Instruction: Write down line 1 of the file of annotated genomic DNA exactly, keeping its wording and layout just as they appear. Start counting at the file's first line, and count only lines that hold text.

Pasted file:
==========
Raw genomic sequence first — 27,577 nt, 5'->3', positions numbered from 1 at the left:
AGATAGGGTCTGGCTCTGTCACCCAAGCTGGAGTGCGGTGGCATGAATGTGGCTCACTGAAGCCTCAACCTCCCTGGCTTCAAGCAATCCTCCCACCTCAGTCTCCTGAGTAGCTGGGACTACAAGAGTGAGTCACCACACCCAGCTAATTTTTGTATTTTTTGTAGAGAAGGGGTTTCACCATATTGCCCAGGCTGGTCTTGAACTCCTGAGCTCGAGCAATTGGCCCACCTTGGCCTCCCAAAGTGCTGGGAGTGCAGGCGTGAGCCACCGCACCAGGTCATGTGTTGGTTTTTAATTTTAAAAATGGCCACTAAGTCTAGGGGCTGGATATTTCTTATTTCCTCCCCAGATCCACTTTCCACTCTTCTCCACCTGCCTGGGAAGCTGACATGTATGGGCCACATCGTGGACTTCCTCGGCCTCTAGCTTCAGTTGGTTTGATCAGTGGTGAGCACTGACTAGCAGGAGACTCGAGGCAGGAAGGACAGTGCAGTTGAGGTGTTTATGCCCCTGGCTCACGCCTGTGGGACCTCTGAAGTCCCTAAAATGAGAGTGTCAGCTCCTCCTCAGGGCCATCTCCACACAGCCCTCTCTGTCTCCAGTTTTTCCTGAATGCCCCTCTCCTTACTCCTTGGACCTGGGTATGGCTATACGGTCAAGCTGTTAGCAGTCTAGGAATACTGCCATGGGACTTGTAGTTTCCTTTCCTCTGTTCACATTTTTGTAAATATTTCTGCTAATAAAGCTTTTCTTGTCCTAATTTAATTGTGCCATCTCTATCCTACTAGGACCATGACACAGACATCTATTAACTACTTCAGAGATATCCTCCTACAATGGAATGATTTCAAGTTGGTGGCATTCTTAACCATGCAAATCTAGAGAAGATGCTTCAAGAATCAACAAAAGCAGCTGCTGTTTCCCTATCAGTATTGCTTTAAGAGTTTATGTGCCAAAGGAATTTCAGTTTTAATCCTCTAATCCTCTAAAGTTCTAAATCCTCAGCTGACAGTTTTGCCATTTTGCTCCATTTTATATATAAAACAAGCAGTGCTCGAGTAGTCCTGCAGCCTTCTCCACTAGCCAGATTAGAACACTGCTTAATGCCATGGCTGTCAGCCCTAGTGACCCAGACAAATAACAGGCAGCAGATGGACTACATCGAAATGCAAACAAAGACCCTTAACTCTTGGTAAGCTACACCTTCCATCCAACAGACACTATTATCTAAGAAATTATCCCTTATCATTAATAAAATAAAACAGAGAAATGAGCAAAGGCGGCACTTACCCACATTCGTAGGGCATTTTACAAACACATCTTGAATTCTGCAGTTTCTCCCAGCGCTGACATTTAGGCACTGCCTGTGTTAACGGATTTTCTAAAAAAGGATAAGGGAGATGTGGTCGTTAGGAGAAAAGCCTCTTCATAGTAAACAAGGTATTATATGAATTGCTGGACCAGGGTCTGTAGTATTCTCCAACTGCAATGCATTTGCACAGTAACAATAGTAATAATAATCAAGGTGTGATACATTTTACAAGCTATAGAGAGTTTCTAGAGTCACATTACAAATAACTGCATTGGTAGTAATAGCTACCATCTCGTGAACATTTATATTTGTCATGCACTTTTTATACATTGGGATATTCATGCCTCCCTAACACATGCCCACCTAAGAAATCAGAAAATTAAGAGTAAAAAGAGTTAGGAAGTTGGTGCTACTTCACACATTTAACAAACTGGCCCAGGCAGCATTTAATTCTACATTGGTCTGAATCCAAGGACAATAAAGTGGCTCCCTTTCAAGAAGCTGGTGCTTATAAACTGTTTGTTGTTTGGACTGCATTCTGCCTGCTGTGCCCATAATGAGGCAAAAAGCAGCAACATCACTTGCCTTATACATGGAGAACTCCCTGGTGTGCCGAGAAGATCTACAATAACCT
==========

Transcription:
Raw genomic sequence first — 27,577 nt, 5'->3', positions numbered from 1 at the left: